We work for others horizontally because God has worked for us vertically. We live from belovedness to loving action. His love for us causes love from us. Because we have everything in Christ that we need, we are free to do everything for others without needing others to do anything for us. We are free to spend our lives giving rather than taking, moving towards the back instead of pushing our way to the front, sacrificing ourselves for others instead of sacrificing others for ourselves. This truth is able to free us from the tyranny of people’s opinions. We want to hear the kind the verdict that declares we are good, competent, and worthy. That forces us to perform and pretend because we wrongly believe we’re always on trial. Our lives are fixated on other people’s responses. Paul wants us to know that the trial is over. There is no longer any condemnation for those who are in Christ Jesus (Rom. 8:1). Because Christ has gone to trial for us, we are no longer on trial. The court is adjourned. We are free to love our neighbors and glorify our God. We have been escorted out of the courtroom and set free. All of the advantages Jesus once gave up he now pours out upon us so that we can be disadvantaged for the good of others. We can now live a life of freedom without abusing our liberties. Instead, we can use our liberties for the glory of God by serving our neighbors.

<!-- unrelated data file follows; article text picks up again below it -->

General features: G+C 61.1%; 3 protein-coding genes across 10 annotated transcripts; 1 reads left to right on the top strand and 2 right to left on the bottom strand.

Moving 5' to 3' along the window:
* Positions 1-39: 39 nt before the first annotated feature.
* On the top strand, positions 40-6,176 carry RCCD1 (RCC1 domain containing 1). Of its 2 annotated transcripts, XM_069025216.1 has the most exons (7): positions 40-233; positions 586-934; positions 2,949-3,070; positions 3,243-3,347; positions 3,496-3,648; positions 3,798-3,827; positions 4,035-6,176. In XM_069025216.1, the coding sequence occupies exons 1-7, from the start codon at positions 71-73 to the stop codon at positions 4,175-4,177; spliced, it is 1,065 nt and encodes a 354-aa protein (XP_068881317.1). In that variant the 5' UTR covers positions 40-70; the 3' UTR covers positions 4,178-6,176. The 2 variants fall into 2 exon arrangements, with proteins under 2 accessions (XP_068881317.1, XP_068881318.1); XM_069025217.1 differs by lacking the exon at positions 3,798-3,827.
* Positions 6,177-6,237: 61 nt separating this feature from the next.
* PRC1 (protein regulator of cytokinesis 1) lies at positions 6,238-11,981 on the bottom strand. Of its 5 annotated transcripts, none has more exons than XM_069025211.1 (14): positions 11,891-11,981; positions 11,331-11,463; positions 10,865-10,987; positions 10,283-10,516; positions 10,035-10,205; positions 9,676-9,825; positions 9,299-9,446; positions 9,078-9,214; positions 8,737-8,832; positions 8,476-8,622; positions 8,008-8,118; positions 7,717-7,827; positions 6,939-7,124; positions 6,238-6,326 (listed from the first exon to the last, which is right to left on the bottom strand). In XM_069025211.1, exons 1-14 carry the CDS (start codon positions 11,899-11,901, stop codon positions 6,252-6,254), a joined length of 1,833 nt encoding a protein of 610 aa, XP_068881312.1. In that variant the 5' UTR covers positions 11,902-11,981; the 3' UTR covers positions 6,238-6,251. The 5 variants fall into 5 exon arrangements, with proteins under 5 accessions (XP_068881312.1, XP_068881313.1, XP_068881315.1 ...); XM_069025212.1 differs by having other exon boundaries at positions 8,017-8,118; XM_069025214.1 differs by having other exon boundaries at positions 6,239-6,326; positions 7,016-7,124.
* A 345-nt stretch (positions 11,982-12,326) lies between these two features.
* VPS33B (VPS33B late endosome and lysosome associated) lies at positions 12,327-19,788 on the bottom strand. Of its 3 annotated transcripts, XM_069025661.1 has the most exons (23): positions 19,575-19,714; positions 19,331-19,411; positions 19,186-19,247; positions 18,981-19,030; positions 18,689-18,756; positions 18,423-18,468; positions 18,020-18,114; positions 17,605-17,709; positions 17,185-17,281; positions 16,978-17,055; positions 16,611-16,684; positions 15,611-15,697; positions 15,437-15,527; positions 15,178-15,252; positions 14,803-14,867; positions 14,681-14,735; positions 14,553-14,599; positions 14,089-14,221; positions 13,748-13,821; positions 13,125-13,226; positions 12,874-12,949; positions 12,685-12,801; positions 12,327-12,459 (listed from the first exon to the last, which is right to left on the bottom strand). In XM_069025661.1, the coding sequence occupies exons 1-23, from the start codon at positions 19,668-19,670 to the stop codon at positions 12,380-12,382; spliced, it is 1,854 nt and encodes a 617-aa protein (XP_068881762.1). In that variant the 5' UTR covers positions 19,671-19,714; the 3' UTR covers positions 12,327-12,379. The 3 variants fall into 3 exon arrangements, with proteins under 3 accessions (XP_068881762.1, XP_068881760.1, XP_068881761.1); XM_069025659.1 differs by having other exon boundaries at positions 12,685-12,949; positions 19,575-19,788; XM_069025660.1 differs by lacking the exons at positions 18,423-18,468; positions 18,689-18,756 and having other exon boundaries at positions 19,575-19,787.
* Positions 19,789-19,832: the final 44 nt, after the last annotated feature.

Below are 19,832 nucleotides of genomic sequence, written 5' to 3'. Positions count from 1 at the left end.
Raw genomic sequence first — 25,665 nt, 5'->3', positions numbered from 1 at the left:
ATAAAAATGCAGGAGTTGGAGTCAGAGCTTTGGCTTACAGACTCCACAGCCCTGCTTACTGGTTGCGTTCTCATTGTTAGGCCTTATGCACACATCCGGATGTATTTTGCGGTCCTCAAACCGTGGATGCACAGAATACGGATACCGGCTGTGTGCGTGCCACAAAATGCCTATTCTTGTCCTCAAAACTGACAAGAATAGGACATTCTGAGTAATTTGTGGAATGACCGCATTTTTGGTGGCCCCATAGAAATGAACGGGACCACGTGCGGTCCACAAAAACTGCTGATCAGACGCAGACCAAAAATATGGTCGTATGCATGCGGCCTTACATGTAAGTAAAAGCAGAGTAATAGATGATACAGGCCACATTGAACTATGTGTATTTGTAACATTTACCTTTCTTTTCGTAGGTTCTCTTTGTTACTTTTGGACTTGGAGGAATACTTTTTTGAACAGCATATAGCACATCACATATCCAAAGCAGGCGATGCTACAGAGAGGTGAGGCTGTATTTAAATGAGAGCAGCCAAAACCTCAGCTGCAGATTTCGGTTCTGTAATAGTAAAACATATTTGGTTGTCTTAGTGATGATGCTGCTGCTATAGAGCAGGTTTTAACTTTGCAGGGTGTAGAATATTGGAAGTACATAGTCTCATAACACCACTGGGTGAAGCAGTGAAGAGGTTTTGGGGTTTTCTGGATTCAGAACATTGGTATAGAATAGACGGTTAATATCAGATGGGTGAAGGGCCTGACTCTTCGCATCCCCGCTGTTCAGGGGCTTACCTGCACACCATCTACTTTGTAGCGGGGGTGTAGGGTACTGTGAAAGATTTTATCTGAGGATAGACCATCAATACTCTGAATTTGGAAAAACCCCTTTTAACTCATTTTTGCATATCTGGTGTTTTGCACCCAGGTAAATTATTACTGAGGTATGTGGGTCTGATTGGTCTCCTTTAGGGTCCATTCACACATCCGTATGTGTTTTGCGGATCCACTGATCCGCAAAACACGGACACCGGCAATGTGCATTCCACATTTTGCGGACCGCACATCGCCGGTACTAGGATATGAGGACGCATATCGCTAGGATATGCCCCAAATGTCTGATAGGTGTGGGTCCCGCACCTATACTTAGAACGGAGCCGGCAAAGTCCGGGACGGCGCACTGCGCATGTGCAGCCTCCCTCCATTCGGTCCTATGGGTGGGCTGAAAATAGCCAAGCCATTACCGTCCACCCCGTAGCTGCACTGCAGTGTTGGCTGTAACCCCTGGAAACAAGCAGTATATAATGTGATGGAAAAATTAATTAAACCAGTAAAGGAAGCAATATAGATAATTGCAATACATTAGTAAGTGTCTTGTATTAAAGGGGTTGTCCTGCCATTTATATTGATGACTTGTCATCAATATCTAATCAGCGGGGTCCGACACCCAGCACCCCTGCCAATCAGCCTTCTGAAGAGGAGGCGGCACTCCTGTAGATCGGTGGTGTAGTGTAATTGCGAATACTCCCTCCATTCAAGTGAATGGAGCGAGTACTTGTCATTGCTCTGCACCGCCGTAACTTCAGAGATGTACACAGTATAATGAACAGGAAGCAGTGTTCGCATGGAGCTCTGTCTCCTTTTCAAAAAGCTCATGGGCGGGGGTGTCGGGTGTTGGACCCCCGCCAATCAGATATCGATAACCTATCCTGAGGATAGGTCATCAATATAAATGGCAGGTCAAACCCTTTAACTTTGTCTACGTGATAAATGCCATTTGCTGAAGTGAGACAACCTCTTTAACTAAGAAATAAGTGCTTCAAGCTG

In John 21, following Peter’s threefold public denial of Jesus, the crucified, buried, and resurrected Jesus confronts Peter. Jesus asks him three times, “Do you love me?” Jesus doesn’t design a recovery program for Peter. Rather, in the midst of his brokenness, Jesus gives him one job: “feed my sheep.” Loving God means loving one’s neighbor. Glorifying God means doing good for our neighbors. Just like Peter, we are all broken in our sin. We all deny Christ and rob God’s glory with our self-centered lives. Though we are functional atheists, disbelieving and betraying God with our self-centeredness, he constantly reinstates us and bids us to love him by emptying ourselves and serving others. That kind of radical, restoring love is worth sharing at any cost.